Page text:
The first manual snow survey of the Sierra snowpack this winter found more snow than last year at this time, but the snow water equivalent as measured statewide remains far below average for this date (end of year).

The Department of Water Resources (DWR) conducted the survey today about 90 miles east of Sacramento on a plot along Highway 50 near Echo Summit. Snow covered the ground there to a depth of 21.3 inches, according to DWR’s Frank Gehrke, chief of the California Cooperative Snow Surveys Program who conducted the survey.

The snow water equivalent was 4 inches at that particular snow course, or 33 percent of average. Statewide, 105 electronic sensors in the Sierra detected a snow water equivalent of 4.8 inches, 50 percent of the multi-year average for December 30. That compares favorably with last Winter’s first survey, when the snow water equivalent statewide was only 20 percent of normal, which tied with 2012 as the driest readings on record.

DWR Director Mark Cowin said about survey results: “Although this year’s survey shows a deeper snowpack than last year, California needs much more rain and snow than we’ve experienced over the past two years to end the drought in 2015. The department encourages Californians to continue their water conservation practices.”

Cowin said the state’s surface and groundwater reservoirs have been severely depleted during the drought, which now is in its fourth consecutive year. He said a snowpack built up significantly during the winter months would be needed to recharge the reservoirs to their historical averages as the snow melts during the late spring and summer month.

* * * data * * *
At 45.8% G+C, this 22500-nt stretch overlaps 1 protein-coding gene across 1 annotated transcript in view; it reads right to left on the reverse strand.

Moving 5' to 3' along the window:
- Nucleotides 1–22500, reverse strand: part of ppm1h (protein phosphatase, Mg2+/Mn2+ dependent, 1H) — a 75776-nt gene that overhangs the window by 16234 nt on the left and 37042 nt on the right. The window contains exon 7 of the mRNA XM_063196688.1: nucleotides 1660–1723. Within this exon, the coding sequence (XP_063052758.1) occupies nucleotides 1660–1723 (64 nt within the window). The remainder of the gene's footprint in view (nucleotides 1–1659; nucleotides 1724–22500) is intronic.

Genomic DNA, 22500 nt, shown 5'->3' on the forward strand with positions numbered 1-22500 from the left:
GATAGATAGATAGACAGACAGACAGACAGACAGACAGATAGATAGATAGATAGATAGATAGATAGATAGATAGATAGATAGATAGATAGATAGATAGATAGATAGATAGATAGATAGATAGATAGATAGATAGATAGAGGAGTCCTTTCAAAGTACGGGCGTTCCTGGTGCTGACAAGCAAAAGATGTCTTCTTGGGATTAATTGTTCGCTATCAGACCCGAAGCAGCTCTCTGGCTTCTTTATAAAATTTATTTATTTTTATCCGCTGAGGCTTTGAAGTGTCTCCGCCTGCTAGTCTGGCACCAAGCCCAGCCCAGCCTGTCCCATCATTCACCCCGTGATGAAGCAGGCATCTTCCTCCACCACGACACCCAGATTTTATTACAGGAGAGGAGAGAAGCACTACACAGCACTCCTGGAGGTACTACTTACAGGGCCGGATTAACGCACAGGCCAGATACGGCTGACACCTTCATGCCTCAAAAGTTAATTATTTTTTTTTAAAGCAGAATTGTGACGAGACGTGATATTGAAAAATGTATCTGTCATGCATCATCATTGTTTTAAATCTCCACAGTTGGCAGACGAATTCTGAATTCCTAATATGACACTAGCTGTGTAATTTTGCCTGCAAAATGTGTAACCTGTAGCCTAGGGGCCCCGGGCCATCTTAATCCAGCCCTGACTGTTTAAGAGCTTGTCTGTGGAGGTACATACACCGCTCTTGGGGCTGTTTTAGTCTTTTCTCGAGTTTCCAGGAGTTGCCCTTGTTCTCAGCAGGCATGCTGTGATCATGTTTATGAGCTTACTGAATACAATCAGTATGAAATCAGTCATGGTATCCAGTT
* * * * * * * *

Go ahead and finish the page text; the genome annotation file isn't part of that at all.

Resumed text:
Generally, California’s snowpack supplies about a third of the water needed by the state’s residents, agriculture and industry as it melts in the late spring and summer.

The electronic readings indicated that water content in the northern mountains was 57 percent of normal for the date and 17 percent of the average on April 1, when the snowpack normally is at its peak before the spring melt. Electronic readings in the central Sierra show 45 percent of normal for the date and 16 percent of the April 1 average. The numbers for the southern Sierra were 48 percent of average for the date and 15 percent of the April 1 average.

The whole news release can be read at